How young people have senior moments too: Adults in their 20s regularly forget why they entered a room or where they put their keys… and more than half often have difficulty finding the right word
- Research from Edinburgh University has found that young people regularly struggle to remember things
- A new study of 124 healthy adults aged 18 to 59 found they often forgot where they put their keys or phones and struggled to find the right word
- Such absentmindedness is normal and are not a cause for concern, experts say
- Memory loss can be among the first signs of dementia but in this case the person is usually unaware of having forgotten something
If you think memory problems are the preserve of the elderly, forget it. Young people frequently struggle to remember things too.
A British study shows that men and women in their 20s regularly forget everything from why they entered a room to where they put their keys.
And more than half have difficulty finding the right word at least once a week.
The Edinburgh University researchers said we shouldn’t worry so much about memory lapses in old age because we also have them when we are young – and they aren’t always the first sign of dementia.
Neuropsychiatrist Laura McWhirter quizzed 124 healthy adults aged 18 to 59 on how good they thought their memory was. Just 13 per cent rated it as ‘excellent’. And 56 per cent were scared of developing dementia, the journal CNS Spectrums reports.
Half of the volunteers, who had an average age of 27, said they forget why they have entered a room at least once a week and 40 per cent misplace their phone at least weekly.
A British study shows that men and women in their 20s regularly forget everything from why they entered a room to where they put their keys. And more than half have difficulty finding the right word at least once a week [Stock photo]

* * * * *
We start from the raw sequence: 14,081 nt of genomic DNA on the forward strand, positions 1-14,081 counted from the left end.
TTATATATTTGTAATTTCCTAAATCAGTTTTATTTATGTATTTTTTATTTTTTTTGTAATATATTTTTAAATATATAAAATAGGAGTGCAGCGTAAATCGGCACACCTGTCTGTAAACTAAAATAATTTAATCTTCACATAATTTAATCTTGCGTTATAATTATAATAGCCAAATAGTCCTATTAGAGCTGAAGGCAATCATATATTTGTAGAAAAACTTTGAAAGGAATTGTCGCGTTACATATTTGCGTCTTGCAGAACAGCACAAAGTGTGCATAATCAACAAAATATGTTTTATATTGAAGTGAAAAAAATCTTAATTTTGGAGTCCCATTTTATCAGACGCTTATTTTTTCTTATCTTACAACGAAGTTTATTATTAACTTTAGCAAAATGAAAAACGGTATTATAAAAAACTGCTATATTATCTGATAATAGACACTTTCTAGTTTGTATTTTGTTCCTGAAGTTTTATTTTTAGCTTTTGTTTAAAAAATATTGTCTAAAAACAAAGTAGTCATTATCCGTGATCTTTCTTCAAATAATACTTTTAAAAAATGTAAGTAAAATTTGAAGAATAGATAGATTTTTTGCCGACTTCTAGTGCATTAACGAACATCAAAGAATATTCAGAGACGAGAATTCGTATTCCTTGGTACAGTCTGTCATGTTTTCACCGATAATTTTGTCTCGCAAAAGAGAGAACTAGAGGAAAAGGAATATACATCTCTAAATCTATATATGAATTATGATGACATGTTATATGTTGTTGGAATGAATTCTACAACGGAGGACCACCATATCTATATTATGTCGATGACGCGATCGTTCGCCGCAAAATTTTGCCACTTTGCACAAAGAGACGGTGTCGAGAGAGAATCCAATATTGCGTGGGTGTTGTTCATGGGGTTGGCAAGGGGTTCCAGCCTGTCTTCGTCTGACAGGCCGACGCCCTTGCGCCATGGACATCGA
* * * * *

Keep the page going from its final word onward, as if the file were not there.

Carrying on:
Some 48 per cent forget to buy items on their shopping list at least once a week, 21 per cent can’t find their keys and 18 per cent have a mental blank over their PIN number.
An absent-minded 33 per cent can’t remember where they’ve left their car or bike once a month or more.
Memory lapses were as common in those in their 20s as they were in the fiftysomethings.
Dr McWhirter said: ‘A lot of people will be surprised at how frequent the memory lapses were. I think people think that if you starting to forget things – something like misplacing your keys – that it is something to worry about but it is normal.
‘It is just a function of how the brain works and how attention works. You can only remember something if you properly attend to it. If you are doing lots of different things and not concentrating when you get in and just put your keys down somewhere, you may well forget where you have put them.
‘You can get up and have your breakfast and drive to work and later not remember driving to work and that’s not abnormal. It’s just that your attention wasn’t really focused on the driving because you were on autopilot.
‘Don’t worry about these things because they are normal.’
James Goodwin, a Loughborough University physiologist and a world-leading expert in brain health and ageing, said the advice rang true.
Professor Goodwin, a director of campaign group the Brian Health Network, added: ‘We know that older people worry far more about their memory and are more embarrassed about lapses than younger people.
Memory lapses were as common in those in their 20s as they were in the fiftysomethings, a new study found. Forgetting the location of keys, wallets and mobile phones is one of the most common memory lapses in young and older people [Stock photo]
‘So, when we forget things as we get older, it’s easy to think that we are losing it. But although it is harder to form new memories as we get older, forgetting things doesn’t necessarily mean we are on the road to dementia.’
Dr McWhirter added although someone in the early stages of dementia will have memory lapses, they tend to be unaware of them. In contrast, a healthy person will be able to remember that they forgot their keys last week.
Other signs of concern include becoming lost or disorientated when out and about, asking the same thing over and over again and having difficulty with cooking and multi-tasking.
– Where keys and mobile phones were left
– The reason for going into a room
– The right word while speaking or the thread of a conversation
– Where a car or bike is parked
– PIN numbers
– Which items to buy while out shopping
– Important dates like birthdays
– Whether a door has been locked or an appliance turned off
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